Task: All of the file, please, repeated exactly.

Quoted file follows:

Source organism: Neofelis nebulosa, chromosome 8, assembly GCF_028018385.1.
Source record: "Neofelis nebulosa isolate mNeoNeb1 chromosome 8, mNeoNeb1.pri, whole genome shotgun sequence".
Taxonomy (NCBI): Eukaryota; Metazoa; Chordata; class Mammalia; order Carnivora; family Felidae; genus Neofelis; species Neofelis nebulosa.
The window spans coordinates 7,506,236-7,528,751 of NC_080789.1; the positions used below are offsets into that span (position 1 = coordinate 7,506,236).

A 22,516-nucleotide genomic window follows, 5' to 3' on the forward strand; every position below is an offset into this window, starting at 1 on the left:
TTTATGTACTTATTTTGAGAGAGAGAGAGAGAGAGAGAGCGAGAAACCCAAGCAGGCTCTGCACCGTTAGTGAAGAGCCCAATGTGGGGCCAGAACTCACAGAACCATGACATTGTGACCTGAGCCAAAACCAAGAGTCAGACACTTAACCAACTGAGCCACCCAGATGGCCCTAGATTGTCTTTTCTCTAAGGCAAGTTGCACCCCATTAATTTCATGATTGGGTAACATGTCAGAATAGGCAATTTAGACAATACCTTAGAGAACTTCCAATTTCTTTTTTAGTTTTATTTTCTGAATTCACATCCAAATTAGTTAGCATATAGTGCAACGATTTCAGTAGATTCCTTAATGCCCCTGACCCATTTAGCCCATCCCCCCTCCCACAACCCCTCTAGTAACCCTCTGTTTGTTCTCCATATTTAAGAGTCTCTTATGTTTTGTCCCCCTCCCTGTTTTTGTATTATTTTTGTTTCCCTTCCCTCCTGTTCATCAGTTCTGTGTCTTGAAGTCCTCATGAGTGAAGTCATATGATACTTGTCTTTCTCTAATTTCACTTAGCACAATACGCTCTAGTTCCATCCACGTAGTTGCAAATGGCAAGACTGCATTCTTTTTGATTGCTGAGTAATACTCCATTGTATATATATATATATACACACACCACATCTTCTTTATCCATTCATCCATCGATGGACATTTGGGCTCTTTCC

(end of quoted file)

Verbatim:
Source organism: Neofelis nebulosa, chromosome 8, assembly GCF_028018385.1.
Source record: "Neofelis nebulosa isolate mNeoNeb1 chromosome 8, mNeoNeb1.pri, whole genome shotgun sequence".
Taxonomy (NCBI): Eukaryota; Metazoa; Chordata; class Mammalia; order Carnivora; family Felidae; genus Neofelis; species Neofelis nebulosa.
The window spans coordinates 7,506,236-7,528,751 of NC_080789.1; the positions used below are offsets into that span (position 1 = coordinate 7,506,236).

A 22,516-nucleotide genomic window follows, 5' to 3' on the forward strand; every position below is an offset into this window, starting at 1 on the left:
TTTATGTACTTATTTTGAGAGAGAGAGAGAGAGAGAGAGCGAGAAACCCAAGCAGGCTCTGCACCGTTAGTGAAGAGCCCAATGTGGGGCCAGAACTCACAGAACCATGACATTGTGACCTGAGCCAAAACCAAGAGTCAGACACTTAACCAACTGAGCCACCCAGATGGCCCTAGATTGTCTTTTCTCTAAGGCAAGTTGCACCCCATTAATTTCATGATTGGGTAACATGTCAGAATAGGCAATTTAGACAATACCTTAGAGAACTTCCAATTTCTTTTTTAGTTTTATTTTCTGAATTCACATCCAAATTAGTTAGCATATAGTGCAACGATTTCAGTAGATTCCTTAATGCCCCTGACCCATTTAGCCCATCCCCCCTCCCACAACCCCTCTAGTAACCCTCTGTTTGTTCTCCATATTTAAGAGTCTCTTATGTTTTGTCCCCCTCCCTGTTTTTGTATTATTTTTGTTTCCCTTCCCTCCTGTTCATCAGTTCTGTGTCTTGAAGTCCTCATGAGTGAAGTCATATGATACTTGTCTTTCTCTAATTTCACTTAGCACAATACGCTCTAGTTCCATCCACGTAGTTGCAAATGGCAAGACTGCATTCTTTTTGATTGCTGAGTAATACTCCATTGTATATATATATATATACACACACCACATCTTCTTTATCCATTCATCCATCGATGGACATTTGGGCTCTTTCC